Army pre-deployment combat training is required for all soldiers preparing to deploy to Iraq or Afghanistan. Soldiers spend an average of one month preparing for desert-based combat by rehearsing comprehensive and realistic battle scenarios at the military's National Training Center. Located in the heart of the Mojave Desert, NTC's terrain and temperatures are strikingly similar to those of Iraq and Afghanistan; a convincingly simulated combat environment helps teach soldiers what to expect while deployed.
Army pre-deployment combat training takes place at Fort Irwin, California. Fort Irwin is in the High Mojave Desert at the halfway point between Los Angeles and Las Vegas; the sprawling base is home to desert mountains, hidden caves and miles of sand. Vegetation is sparse, but venomous snakes, spiders and scorpions are abundant.
Soldiers conducting pre-deployment training at NTC live in 60-man tents and sleep on cots. Army-issued sleeping bags are required and very necessary due to the significant drop in temperatures when the sun goes down. Some tents house air conditioning units; many do not. Food is served in small concrete buildings, and eating areas are outdoors.
The first two weeks of Army pre-deployment combat training are spent in preparation for a large-scale field training exercise (referred to as being "in the box"). During this time, vehicles are dispatched to each section, radio communications are set up, and first-aid emergency plans are put in place. The field training exercise consists of one to two weeks living out of small tents, sleeping in vehicles and conducting realistic combat training. Civilian Iraqis and Afghanis are hired to play terrorists, insurgents and locals (referred to as OPFORs--opposing forces). Training scenarios include live-fire driving courses in which military vehicles are struck by roadside bombs, casualty evacuation and emergency medical treatment.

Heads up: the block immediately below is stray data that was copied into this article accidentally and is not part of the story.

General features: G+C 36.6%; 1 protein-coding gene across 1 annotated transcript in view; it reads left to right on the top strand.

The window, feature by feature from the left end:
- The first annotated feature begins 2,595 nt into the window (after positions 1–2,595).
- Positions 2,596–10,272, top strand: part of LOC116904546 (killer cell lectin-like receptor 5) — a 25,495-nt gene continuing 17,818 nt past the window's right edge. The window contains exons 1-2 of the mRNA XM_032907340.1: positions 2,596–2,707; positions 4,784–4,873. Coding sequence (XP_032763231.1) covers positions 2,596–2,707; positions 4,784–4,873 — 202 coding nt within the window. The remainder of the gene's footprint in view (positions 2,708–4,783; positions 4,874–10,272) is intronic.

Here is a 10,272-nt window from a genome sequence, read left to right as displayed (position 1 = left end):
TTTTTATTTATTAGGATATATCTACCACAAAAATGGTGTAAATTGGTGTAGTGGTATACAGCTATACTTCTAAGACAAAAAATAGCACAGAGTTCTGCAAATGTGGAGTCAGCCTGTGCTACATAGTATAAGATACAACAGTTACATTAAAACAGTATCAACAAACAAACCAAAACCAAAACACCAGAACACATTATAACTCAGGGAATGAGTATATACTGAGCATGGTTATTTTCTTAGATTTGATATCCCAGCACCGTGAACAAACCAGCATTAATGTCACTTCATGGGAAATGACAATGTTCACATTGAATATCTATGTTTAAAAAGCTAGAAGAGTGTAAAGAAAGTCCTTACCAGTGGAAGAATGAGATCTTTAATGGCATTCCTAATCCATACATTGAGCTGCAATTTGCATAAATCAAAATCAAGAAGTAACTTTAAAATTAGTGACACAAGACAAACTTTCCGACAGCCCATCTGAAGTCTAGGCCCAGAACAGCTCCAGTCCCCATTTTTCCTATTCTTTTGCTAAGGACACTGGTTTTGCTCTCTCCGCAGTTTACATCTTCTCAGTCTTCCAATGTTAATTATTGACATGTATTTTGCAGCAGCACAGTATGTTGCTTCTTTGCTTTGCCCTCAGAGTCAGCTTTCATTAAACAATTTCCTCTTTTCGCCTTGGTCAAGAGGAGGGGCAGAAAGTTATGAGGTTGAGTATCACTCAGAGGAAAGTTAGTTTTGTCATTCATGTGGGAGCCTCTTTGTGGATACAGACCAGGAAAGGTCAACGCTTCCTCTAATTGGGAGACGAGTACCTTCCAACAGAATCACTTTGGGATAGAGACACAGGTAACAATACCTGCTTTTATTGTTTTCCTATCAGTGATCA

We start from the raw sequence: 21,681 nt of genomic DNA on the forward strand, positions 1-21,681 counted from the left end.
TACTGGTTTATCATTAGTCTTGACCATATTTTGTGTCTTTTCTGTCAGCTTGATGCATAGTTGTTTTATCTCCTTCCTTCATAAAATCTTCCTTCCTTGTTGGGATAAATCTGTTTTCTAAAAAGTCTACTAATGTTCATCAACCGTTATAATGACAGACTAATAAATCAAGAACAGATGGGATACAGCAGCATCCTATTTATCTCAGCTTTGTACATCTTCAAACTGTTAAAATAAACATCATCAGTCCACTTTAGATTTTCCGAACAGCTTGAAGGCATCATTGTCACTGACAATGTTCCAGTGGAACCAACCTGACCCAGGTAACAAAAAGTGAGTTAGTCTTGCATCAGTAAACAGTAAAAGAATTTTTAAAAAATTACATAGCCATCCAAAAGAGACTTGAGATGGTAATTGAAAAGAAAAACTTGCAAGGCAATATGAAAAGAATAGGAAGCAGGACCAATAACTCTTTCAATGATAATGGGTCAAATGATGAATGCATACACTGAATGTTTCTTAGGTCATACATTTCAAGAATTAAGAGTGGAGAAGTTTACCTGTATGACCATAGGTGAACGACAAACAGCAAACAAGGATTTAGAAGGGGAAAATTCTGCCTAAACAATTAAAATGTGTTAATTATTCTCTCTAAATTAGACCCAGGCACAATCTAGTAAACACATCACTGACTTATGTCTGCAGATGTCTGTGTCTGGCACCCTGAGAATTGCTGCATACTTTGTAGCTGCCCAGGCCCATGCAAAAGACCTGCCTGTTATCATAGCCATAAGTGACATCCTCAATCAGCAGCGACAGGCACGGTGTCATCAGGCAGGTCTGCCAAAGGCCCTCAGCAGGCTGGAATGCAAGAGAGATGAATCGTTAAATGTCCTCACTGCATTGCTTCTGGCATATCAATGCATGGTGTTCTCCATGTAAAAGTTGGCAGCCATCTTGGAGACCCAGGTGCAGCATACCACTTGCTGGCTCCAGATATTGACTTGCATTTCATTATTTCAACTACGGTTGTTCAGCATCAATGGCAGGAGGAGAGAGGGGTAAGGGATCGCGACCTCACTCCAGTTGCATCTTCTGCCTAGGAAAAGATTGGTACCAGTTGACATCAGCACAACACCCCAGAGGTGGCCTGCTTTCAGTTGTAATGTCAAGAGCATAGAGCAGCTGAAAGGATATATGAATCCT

Army pre-deployment combat training is designed to ensure every soldier is fully prepared to enter a combat environment and leave alive. Realistic terrain familiarizes soldiers with the villages of Iraq and Afghanistan, and the desert temperatures prepare them to live in a vastly different environment. Squads and platoons training at NTC gain confidence in themselves and in their fellow soldiers by operating in simulated (but highly stressful) situations.
Fort Irwin experiences the full range of desert temperatures--daytime temperatures in the summer may climb as high as 119 degrees by 8:00 a.m. and drop into the mid-70s at night. Soldiers must constantly drink water to avoid becoming heat casualties. During winter months, temperatures drop below freezing (sometimes as low as 8 degrees F) and cold-weather injuries are common. Deadly scorpions and snakes are rampant in the summer, and soldiers are taught how to avoid each variety and how to properly handle a sting or bite.
- desert plants image by Carol Tomalty from Fotolia.com